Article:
One of Atlético’s greatest strengths is their incredibly organised defence, capable of stopping the biggest teams in Europe.
Simeone has converted the Miranda-Godin duo into arguably the best centre back pairing there is right now. What one of them lacks, the other has more than enough to cover for and vice-versa. However, they are not exactly young and one day a replacement will be needed.
When a great player leaves, it is natural for the fans to want an adequate replacement. The new player has to be as good or even better and finding such players at an affordable price is definitively not an easy task.
Don’t worry though, the club has an excessive amount of talented youngsters with incredible potential: Giménez, Velázquez, Lucas and Ivan. All of these names are U20 centre-backs that could one day represent the Atlético defence.
Today we will be taking a closer look at José María Giménez.
The Uruguayan joined Atlético at the beginning of the 13/14 season and would be fourth choice, behind Godin, Miranda and Alderweireld. No one really knew him, and you can’t blame them. He was bought for approximately €1 million and had played a mere 16 times for Danubio.
After participating in the U20 World Cup, where Uruguay finished as runners-up behind France, Giménez was called up for the real thing.
La Celeste’s capitain Diego Lugano got injured during the group stages and an opportunity presented itself for the young defender. It was the 19-year-old’s time to shine.
And he did.
Giménez played alongside his Atlético teammate Diego Godin and showed the world what he was capable of. At that moment we all knew he was going to get some well-deserved playing time.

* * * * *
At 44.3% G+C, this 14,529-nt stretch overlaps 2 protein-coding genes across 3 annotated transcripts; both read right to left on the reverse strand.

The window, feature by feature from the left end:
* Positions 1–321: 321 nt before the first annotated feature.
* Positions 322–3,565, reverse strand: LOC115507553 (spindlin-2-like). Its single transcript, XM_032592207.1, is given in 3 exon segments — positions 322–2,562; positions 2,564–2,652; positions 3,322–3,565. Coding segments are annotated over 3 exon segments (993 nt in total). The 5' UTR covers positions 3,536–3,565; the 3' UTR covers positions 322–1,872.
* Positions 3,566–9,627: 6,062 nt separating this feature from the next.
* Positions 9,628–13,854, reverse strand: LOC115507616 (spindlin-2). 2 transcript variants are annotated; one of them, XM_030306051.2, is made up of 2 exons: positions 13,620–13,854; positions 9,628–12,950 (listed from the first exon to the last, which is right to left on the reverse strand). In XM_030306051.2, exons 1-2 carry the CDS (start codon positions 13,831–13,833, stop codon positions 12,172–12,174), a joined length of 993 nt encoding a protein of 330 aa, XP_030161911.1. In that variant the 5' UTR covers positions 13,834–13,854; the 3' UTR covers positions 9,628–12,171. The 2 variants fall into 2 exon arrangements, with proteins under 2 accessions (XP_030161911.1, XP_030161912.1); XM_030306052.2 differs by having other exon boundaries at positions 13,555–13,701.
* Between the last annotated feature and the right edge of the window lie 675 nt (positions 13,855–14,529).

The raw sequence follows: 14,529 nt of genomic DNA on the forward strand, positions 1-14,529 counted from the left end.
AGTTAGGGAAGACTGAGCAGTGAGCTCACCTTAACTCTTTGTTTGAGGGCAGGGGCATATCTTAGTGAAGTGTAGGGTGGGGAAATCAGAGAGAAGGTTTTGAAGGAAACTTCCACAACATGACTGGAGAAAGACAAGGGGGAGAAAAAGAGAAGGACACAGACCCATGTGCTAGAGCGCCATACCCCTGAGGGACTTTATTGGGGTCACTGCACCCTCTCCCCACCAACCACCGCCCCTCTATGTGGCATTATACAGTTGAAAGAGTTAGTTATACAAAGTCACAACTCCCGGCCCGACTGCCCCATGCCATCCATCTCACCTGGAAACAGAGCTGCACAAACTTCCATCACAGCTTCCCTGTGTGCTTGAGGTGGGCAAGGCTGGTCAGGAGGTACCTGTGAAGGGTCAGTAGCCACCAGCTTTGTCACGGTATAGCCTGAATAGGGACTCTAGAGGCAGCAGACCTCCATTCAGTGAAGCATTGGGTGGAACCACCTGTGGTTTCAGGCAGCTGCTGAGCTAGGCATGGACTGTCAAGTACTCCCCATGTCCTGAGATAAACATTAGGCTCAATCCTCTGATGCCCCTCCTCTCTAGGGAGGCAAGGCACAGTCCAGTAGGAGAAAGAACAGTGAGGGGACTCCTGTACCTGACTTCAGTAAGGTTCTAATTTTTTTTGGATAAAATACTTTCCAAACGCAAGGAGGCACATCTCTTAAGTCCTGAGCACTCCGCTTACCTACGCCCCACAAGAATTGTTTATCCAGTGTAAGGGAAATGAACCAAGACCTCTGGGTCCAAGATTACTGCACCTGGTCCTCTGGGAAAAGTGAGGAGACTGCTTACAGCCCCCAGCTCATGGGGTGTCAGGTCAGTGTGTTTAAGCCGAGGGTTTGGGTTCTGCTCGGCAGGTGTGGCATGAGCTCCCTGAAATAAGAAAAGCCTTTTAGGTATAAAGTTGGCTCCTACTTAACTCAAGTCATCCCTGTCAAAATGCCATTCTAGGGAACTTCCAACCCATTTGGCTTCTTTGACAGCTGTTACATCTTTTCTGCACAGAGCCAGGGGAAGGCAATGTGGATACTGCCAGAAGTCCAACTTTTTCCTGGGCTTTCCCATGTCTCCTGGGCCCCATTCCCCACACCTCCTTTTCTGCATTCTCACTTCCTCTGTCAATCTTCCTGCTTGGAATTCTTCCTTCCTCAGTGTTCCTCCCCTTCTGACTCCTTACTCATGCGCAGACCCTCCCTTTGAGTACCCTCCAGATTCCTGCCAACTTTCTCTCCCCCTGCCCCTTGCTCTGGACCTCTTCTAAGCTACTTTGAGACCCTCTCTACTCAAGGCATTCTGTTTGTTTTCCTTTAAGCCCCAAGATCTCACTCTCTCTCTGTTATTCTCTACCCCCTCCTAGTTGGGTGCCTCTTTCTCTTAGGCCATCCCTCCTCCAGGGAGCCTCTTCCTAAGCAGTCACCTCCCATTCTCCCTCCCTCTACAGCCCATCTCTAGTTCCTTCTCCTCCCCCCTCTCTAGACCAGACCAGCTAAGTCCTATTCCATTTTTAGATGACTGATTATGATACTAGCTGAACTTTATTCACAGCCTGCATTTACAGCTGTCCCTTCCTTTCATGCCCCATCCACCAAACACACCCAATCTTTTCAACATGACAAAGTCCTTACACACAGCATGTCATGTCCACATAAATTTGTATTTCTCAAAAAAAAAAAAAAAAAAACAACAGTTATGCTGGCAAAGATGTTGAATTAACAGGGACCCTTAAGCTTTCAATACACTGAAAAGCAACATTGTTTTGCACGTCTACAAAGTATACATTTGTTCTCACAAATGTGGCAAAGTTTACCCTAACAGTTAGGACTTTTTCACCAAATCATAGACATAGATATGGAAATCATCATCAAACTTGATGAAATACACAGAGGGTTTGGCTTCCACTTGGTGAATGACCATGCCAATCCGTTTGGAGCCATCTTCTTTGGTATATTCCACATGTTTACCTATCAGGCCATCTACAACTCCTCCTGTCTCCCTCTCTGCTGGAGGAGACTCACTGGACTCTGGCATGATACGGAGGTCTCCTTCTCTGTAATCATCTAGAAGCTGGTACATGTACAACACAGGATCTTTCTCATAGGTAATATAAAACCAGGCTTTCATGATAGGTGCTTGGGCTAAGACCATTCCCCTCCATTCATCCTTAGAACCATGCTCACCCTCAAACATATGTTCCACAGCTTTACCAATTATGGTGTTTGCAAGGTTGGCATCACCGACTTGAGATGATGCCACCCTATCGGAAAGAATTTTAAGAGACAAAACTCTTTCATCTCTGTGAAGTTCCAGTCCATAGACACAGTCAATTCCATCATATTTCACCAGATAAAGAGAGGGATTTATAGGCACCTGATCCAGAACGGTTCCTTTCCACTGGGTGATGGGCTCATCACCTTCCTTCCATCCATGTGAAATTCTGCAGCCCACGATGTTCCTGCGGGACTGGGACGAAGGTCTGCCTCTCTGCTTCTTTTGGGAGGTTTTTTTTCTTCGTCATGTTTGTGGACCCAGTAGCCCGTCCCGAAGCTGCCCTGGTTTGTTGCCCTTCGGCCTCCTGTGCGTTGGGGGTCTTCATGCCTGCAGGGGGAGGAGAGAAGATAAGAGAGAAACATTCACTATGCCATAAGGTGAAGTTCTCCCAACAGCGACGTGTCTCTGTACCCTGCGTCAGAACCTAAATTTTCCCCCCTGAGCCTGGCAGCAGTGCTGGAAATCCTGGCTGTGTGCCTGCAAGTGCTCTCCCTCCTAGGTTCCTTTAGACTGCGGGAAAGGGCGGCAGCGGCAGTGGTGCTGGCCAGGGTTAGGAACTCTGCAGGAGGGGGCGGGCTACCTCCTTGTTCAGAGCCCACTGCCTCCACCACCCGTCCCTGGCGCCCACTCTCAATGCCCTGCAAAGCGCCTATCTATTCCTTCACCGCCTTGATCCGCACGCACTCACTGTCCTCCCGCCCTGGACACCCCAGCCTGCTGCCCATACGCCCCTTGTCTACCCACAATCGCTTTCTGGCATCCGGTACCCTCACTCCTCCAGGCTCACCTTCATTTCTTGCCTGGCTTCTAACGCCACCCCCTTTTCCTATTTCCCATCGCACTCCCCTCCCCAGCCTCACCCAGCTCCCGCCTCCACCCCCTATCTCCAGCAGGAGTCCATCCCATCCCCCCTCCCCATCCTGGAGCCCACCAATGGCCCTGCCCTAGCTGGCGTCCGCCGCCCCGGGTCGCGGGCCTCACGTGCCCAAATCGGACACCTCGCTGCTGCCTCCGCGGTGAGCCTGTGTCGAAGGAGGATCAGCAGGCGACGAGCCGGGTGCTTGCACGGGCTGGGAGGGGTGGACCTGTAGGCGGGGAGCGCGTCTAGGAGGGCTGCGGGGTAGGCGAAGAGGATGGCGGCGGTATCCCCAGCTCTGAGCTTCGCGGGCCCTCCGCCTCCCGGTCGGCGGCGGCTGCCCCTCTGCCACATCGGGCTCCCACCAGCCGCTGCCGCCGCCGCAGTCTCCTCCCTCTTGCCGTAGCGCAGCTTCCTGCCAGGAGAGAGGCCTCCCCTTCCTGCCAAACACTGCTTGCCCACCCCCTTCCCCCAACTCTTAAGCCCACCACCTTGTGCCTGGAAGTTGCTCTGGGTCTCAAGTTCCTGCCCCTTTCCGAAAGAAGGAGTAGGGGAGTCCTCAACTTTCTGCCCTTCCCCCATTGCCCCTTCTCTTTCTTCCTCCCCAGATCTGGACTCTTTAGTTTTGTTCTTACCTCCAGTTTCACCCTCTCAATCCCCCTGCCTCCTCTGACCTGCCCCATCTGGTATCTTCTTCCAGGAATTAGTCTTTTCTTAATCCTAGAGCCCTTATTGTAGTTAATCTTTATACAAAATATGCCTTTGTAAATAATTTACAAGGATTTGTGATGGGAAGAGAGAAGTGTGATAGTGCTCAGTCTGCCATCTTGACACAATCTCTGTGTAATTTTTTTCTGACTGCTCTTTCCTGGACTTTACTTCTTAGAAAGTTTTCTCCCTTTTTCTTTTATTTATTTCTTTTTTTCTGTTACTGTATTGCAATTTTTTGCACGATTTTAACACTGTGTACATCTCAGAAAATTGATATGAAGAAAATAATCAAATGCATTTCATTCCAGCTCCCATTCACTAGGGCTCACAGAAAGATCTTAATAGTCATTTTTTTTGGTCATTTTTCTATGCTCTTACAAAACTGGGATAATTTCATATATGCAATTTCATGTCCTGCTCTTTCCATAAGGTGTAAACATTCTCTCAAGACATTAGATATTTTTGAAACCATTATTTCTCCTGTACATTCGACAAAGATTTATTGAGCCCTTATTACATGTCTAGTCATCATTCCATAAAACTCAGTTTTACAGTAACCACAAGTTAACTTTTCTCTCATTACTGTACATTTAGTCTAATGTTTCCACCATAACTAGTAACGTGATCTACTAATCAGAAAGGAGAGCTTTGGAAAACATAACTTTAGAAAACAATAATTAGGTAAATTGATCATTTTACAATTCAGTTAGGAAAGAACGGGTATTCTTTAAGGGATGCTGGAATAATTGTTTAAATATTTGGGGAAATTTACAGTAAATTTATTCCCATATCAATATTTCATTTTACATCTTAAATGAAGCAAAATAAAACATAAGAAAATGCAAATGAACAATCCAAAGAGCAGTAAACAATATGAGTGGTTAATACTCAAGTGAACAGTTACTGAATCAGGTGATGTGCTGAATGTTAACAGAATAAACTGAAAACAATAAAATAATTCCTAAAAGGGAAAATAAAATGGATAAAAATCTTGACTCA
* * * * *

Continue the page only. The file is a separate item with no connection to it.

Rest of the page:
Giménez can be defined as a more oldschool type of player; similar to the classic Italian defenders during Calcio’s prime. He knows how to put on a clean slide tackle or simply when to overpower his opponent without committing too much of a foul. Not to mention his positioning and tactical awareness are remarkable for someone his age.
One aspect of his game that can be quite surprising is his speed. Not just that, it’s the way he uses it. Some defenders are capable of long range passes that bring the ball to a more attacking part of the pitch. Giménez does something different. Instead, he brings the ball there himself.
At Danubio he would often be seen making fantastic runs, dribbling through entire teams until he was right behind the striker. Usually this resulted in either him getting fouled or creating a goalscoring opportunity.
If there is something Diego Simeone has mastered, it’s using set-pieces as a way to win games. Luckily for us, this trend could continue for quite some time. Gimenez has shown he is very capable at scoring headers.
In fact, he almost scored in his debut this season against Espanyol, but Mario Suarez “stole” the goal as the ball crossed the line.
Now that Alderweireld has left on loan to Southampton, Giménez has established himself as the definite third choice and will be getting a considerable amount of playing time this season.
What are your thoughts on Giménez?